POLO SANDOVAL, CNN CORRESPONDENT: Right, the person involved in her kidnapping. At this point, we do understand that Kamiyah Mobley able to speak to her father's family, which you're about to hear in a few months. But, first, Jacksonville sheriff did say Kamiyah Mobley had at least an inkling perhaps that she was a victim of a kidnapping just months before she got that knock on the door that changed her life.

(BEGIN VIDEOTAPE)

VELMA AIKEN, GRANDMOTHER: I always thought it would happen one day. But I didn't have no idea that it was going to be this day.

SANDOVAL (voice-over): Velma Aiken's prayers were finally answered. The disappearance of her granddaughter Kamiyah Mobley captured the attention of the country the summer of 1998. She was just a few hours old when a woman dressed as a nurse walked out of a Florida hospital with her, leaving behind no trace and a heartbroken young mother.

UNIDENTIFIED FEMALE: I'll be the happiest in the world to hold my baby.

SANDOVAL: The exhaustive search turned up some clues but no baby Kamiyah.

UNIDENTIFIED MALE: OK, y'all have a good day. Thank you. SANDOVAL: Eighteen years, and nearly 2,500 tips later, the

Jacksonville sheriff's office received the tips they needed. Investigators were led to the tiny town of Walterboro, South Carolina.

SHERIFF MIKE WILLIAMS, JACKSONVILLE, FLORIDA: We found an 18-year-old woman same date of birth but a different name. Further investigation revealed that fraudulent documents had been used to establish that young woman's identity.

SANDOVAL: Sheriff Mike Williams says DNA analysis confirms that the 18-year-old woman in Walterboro is Baby Kamiyah.

WILLIAMS: In the interest of reducing any further trauma to this young woman, I am not revealing her name. The name she's lived under for all these years.

SANDOVAL: Gloria Williams, the woman believed to have raised baby Kamiyah was arrested Friday and charged with kidnapping.

A neighbor of the 51-year-old tells CNN, Williams and the girl she raised seem to have a normal mother/daughter relationship. Today, the young woman faces a new reality, being away from the only mother she ever now.

(END VIDEOTAPE)

SANDOVAL: Some pictures coming out of South Carolina there yesterday. Gloria Williams does remain behind bars this morning. We're told she did take part in a bond hearing yesterday morning, Victor and Christi. At this point, she hasn't denied bond but she will be eventually be extradited to Jacksonville to face these kidnapping charges.

PAUL: And Kamiyah, you said, is still there?

SANDOVAL: That's what we understand right now, that she's still at home in South Carolina. But the question is how soon, or if she'll be reunited with her family. Her biological family awaits in Jacksonville. They have been waiting and praying for 18 years. And then, this week, that DNA confirmed, that DNA tests confirming what they were expecting.

PAUL: Wow.

All right. And you say reports show that she was potentially --

SANDOVAL: By all accounts, she was a good mom as well.

BLACKWELL: Yes.

PAUL: Wow. That's going to give pause, I guess, to the real mother.

BLACKWELL: Yes.

PAUL: You have so many horrible things going on in your mind.

BLACKWELL: I'm sure we'll hear from her. PAUL: Yes, we will. At some point, yes.

Thank you so much, Polo. Appreciate it.

BLACKWELL: The government's ethics watchdog, he's watching Donald Trump, saying his plans to block conflicts of interest doesn't go far enough.

(COMMERCIAL BREAK)

[07:31:52] CHRISTI PAUL, CNN ANCHOR: So grateful to have you with us, 7:31 on a Saturday morning. I'm Christi Paul.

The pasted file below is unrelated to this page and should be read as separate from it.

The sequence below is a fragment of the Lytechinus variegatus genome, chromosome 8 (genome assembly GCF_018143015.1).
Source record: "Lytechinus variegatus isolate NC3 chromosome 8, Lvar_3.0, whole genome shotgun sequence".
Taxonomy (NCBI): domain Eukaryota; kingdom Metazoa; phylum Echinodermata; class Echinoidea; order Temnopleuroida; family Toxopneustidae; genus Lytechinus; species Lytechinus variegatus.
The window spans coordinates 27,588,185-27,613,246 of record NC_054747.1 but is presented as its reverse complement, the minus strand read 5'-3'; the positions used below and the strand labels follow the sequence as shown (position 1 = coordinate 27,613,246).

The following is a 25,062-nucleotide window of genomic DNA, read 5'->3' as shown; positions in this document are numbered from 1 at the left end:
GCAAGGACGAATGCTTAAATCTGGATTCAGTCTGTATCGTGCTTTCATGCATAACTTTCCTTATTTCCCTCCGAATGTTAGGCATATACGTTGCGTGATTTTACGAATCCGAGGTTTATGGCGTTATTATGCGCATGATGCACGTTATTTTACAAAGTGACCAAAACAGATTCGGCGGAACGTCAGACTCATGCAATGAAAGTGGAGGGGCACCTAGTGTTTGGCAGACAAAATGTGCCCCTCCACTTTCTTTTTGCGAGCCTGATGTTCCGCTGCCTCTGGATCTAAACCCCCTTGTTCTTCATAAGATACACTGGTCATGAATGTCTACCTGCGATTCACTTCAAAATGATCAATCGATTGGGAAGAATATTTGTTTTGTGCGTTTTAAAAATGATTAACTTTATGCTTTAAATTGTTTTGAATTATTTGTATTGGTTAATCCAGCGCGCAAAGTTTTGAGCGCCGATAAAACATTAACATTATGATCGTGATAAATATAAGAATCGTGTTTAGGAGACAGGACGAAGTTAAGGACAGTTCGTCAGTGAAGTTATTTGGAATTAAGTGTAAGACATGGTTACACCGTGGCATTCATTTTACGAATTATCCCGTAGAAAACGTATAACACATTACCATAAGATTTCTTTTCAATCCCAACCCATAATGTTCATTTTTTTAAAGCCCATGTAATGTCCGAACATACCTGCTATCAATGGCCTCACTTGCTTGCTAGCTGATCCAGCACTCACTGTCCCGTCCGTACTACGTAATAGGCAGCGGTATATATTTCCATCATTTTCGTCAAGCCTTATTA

VICTOR BLACKWELL, CNN ANCHOR: I'm Victor Blackwell. Great for you to say your name, I was trying to get mine.

(LAUGHTER)

PAUL: I apologize.

BLACKWELL: All right. Just a few hours from now, thousands of people expected to gather in Washington. One of several marches across the country in support of immigration and civil rights as part of the #heretostaymovement.

PAUL: Yes. There's less than a week before Donald Trump is sworn in as president officially. In a new interview with "The Wall Street Journal", the president-elect says he's open to lifting sanctions against Russia if they can work together towards common goals, such as fighting terrorism. President-elect Trump also adding that he'd be willing to leave current sanctions in place, quote, "for a period of time".

BLACKWELL: Earlier this week, the president-elect and his attorneys laid out a plan to put aside any conflicts of interest. But a government watchdog says they just do not go far enough.

Cristina Alesci is following the story for us.

(BEGIN VIDEOTAPE)

CRISTINA ALESCI, CNN MONEY CORRESPONDENT: Christi, Victor, Trump's plans to address conflicts has several parts. One, his sons will run the business. Two, they won't strike any new foreign deals. And three, new U.S. deals will be need to vetted by an ethics lawyer.

But all of that fails the ethics test, according to the Office of Government Ethics. It slammed the plan this week. The reason: Trump is still keeping ownership.

DONALD TRUMP (R), PRESIDENT-ELECT: Actually run my business and run government at the same time.

ALESCI (voice-over): Donald Trump resigning from his business empire, but not selling it. Instead, he'll transfer control to his sons.

TRUMP: Don and Eric are going to be running the company.

ALESCI: Legal experts say the plan falls short.

RICHARD PAINTER, FORMER ETHICS ADVISER TO GEORGE W. BUSH: He has ownership interests in the businesses that profits and the businesses go to him. And all of the conflicts of the interest remain intact.

ALESCI: Intact, because Trump will still know what his holdings are. And that could impact the decisions he makes as president.

The Office of Government Ethics slammed Trump's plan.

WALTER SHAUB, JR., DIRECTOR, OFFICE OF GOVERNMENT ETHICS: Stepping back from running his positions is meaningless from a conflicts of interest perspective.